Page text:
I had been in the room perhaps five minutes, when a gentleman with a phenomenal crop of dark hair was ushered in, and took his seat opposite to me. He glared at me for a while in a very unfriendly fashion; then went into a corner, pulled out some slips of paper, and began to mumble something between his teeth. I concluded that he was rehearsing the speech with which he was to address the great poet. Presently he sent me a very uneasy glance, thrust his slips of paper furtively into his breast pocket, and began to march up and down the floor, apparently in great agitation. Accidentally, his eyes fell upon his own reflection in one of the long mirrors and his agitation increased; he hastily pulled from his pocket a small comb, and began to arrange his hair. Five minutes more elapsed; we heard a child's voice from the next room, apparently protesting against going to bed, and a fine persuasive bass which was exerting itself to overcome its objections. The dispute grew louder; then at some remark of the little one, the gentleman with the bass voice burst into a laugh in which several other voices joined. Finally, we heard a clatter of knives and forks, a pushing back of chairs, and the confused hum of conversation which follows the rising from the table. The folding doors were flung open, and a small procession, headed by Victor Hugo and a handsome lady of about thirty-five, entered the salon. He stopped in the middle of the floor, and with great ceremony stooped to kiss her hand. I presently learned that it was his daughter-in-law, Madame Lockroy. He then glanced rapidly about him, and seeing me, advanced to meet me. He extended his hand, but looked at me half inquiringly as he said: "Monsieur--Monsieur l'ami de M. Tourgueneff?" He had evidently forgotten my name, and did not like to refer to the letter in my presence. " M. Tourgueneff's friends," he added, more cordially, "are always welcome here. Allow me to introduce you to Madame L , M. L Madame de D

Here followed a series of introductions, during which my name was not mentioned; I remained simply "Monsieur l'ami de M. Tourgueneff."

The gentleman with the extraordinary hair now made a profound bow, as the poet bestowed his attention upon him. I heard him speak jerkingly and confusedly, and I fear that at the critical moment he forgot his rehearsed speech. Madame Lockroy, with whom I had the honor of conversing, proved to be a warm admirer of Tourgueneff; whom she called "le Victor Hugo de la Russie." I was strongly tempted to object to the phrase and to formulate my objections, but I forebore. The severe realistic vigor of Tourgueneff was to me of a far higher quality than the fantastic and capricious fertility of imagination which characterizes the author of " Les Miserables" and "Notre Dame de Paris," Such heretical opinions, however, I could hardly communicate to Madame Lockroy, and I, accordingly, contented myself with answering that Tourgueneff was facile princeps in Russia as Victor Hugo was in France. The discussion was continued for some time and with much animation and brilliancy on the lady's part.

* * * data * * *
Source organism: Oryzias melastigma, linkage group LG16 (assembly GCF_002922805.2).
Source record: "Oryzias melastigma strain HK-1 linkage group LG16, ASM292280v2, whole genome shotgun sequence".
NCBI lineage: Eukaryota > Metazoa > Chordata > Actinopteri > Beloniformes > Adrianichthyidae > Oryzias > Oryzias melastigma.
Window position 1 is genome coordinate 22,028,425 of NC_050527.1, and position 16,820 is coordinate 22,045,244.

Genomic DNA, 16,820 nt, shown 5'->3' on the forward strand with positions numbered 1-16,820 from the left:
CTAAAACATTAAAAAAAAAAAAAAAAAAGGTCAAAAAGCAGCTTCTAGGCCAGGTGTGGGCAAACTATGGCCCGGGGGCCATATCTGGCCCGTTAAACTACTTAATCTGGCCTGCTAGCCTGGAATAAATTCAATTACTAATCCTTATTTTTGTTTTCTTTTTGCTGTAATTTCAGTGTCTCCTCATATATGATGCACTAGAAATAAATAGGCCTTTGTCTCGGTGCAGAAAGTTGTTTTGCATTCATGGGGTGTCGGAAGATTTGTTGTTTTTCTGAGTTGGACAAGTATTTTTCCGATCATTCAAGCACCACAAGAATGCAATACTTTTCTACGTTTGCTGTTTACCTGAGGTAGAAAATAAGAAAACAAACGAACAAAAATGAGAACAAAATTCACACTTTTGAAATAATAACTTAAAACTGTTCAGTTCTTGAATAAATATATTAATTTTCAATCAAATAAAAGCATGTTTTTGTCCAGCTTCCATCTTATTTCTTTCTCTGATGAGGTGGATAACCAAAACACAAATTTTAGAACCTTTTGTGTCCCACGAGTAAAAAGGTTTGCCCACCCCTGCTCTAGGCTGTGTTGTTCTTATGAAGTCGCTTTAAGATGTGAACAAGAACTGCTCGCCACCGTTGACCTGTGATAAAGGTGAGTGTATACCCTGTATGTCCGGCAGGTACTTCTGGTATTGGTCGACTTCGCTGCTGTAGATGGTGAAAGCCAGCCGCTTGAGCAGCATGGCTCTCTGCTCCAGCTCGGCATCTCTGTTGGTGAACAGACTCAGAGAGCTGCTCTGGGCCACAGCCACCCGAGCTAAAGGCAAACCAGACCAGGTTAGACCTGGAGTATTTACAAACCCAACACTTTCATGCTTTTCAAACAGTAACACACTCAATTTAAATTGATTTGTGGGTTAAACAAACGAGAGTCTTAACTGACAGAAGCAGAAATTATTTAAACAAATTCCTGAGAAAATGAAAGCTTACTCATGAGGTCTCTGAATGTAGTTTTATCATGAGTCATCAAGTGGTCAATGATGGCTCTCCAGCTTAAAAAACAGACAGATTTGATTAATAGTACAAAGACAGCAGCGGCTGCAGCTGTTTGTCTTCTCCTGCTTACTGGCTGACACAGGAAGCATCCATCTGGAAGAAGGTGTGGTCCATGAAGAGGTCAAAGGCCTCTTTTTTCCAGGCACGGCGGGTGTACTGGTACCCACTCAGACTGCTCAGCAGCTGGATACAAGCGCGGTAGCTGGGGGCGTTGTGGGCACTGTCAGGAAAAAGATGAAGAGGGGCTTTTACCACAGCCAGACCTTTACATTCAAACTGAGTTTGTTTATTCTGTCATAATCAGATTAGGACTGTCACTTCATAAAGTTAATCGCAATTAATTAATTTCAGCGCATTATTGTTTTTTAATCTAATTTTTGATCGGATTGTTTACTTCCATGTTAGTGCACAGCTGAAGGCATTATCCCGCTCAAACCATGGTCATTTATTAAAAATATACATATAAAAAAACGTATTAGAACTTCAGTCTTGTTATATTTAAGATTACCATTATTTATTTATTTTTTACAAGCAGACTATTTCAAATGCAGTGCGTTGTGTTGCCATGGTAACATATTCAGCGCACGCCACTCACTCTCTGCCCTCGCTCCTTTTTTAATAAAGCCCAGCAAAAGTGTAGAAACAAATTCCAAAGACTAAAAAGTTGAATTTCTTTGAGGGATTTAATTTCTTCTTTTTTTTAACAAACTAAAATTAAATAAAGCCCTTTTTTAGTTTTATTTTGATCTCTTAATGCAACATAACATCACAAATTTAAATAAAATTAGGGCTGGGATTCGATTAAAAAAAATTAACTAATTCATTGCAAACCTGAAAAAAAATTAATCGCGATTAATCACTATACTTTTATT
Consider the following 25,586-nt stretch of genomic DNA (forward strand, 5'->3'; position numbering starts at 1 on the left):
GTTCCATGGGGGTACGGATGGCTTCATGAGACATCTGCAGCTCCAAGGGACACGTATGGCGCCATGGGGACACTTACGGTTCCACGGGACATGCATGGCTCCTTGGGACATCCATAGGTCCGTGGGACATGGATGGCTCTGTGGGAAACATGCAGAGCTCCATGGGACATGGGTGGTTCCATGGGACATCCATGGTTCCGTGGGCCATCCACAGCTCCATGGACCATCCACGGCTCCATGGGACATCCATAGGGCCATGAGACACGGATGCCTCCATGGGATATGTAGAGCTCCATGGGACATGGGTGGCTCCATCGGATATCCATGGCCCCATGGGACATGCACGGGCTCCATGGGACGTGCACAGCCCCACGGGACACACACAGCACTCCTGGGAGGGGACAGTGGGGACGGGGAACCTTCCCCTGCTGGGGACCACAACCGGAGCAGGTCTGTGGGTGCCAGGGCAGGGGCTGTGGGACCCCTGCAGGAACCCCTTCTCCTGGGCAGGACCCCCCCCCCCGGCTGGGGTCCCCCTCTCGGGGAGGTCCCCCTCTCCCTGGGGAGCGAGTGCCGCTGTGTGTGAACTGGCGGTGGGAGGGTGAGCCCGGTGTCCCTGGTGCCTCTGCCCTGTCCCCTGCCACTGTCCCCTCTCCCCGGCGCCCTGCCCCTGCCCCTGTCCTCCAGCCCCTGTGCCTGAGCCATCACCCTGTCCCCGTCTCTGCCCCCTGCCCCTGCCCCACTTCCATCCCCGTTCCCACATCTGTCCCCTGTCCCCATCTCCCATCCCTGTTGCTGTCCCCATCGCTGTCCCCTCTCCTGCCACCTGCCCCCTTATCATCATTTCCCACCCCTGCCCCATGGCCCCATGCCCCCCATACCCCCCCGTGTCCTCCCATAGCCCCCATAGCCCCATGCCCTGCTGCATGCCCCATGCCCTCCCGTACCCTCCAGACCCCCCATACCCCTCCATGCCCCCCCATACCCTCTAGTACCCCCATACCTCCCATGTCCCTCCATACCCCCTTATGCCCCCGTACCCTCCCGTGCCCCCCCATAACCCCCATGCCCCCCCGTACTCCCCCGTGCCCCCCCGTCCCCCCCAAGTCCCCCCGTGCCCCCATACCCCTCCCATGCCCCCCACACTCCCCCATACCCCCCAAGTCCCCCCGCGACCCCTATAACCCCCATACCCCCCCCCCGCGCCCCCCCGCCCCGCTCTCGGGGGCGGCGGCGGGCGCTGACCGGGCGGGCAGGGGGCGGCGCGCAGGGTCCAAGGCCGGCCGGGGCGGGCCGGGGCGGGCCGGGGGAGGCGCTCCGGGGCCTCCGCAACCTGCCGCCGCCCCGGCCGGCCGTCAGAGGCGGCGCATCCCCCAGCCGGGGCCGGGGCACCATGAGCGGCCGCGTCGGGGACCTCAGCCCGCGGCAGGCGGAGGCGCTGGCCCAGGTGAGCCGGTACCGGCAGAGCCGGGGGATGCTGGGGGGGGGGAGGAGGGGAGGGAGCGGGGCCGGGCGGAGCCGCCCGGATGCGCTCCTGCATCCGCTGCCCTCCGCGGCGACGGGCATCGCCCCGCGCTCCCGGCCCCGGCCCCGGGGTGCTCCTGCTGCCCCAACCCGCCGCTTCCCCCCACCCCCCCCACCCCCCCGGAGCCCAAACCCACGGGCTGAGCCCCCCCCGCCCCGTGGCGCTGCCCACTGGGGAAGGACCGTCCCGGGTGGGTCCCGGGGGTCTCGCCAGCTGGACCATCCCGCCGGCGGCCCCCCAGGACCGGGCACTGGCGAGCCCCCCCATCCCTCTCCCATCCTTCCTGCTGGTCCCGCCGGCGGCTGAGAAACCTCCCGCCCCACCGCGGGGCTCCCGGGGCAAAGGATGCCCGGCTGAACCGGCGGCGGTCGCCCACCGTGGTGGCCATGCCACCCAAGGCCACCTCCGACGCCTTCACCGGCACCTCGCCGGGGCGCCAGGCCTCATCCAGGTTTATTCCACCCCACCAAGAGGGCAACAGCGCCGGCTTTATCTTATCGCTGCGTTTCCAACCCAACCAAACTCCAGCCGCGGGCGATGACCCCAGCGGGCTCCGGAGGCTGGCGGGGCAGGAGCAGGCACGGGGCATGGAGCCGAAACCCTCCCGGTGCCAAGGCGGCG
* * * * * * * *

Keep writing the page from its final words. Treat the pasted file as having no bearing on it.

Madame Lockroy is the widow of Victor Hugo's son Charles, and has lately married M. Edward Lockroy, a deputy from Paris in the Corps Legislatif. She has two or three children by her first husband, and it was their voices we had heard a few moments before at the dinner table, expostulating with their grandfather about the necessity of going to bed. The grandfather idolizes them, and I am told is inclined to spoil them. They are all that is left him of his own immediate family. Both his promising sons died during their early manhood, and of his daughters, one was accidentally drowned, and the other died insane. No wonder that so large a share of his affection is concentrated upon these grandchildren upon whom the perpetuation of his race depends. They rule the house, and Victor Hugo is the willing and happy slave of these diminutive tyrants. Their step-father, M. Lockroy, is a gentleman with very animated and original features, not handsome, but of absorbing and interesting individuality. A curious effect is produced by the contrast between his rather youthful features and his white hair. He was formerly a journalist and traveled as correspondent for the pictorial press, sending home sketches and letters descriptive of his varied adventures. Once he was sent to Syria to make illustrations of the massacres of the Christians by the Mount Lebanon tribes,--a daring enterprise which came near costing him his life. M. Renan found him plundered and half dead in some miserable Mohammedan hovel, and brought him back to France. But hardly had he regained his hold on life before he started off in search of new adventures, donned the red shirt and joined the Garibaldian guerillas. He had always been consistent in his hatred and detestation of the empire, and he fought it with both pen and sword; and it is this fierce anti-imperial disposition which has made him a deputy and possibly also Victor Hugo's son-in-law.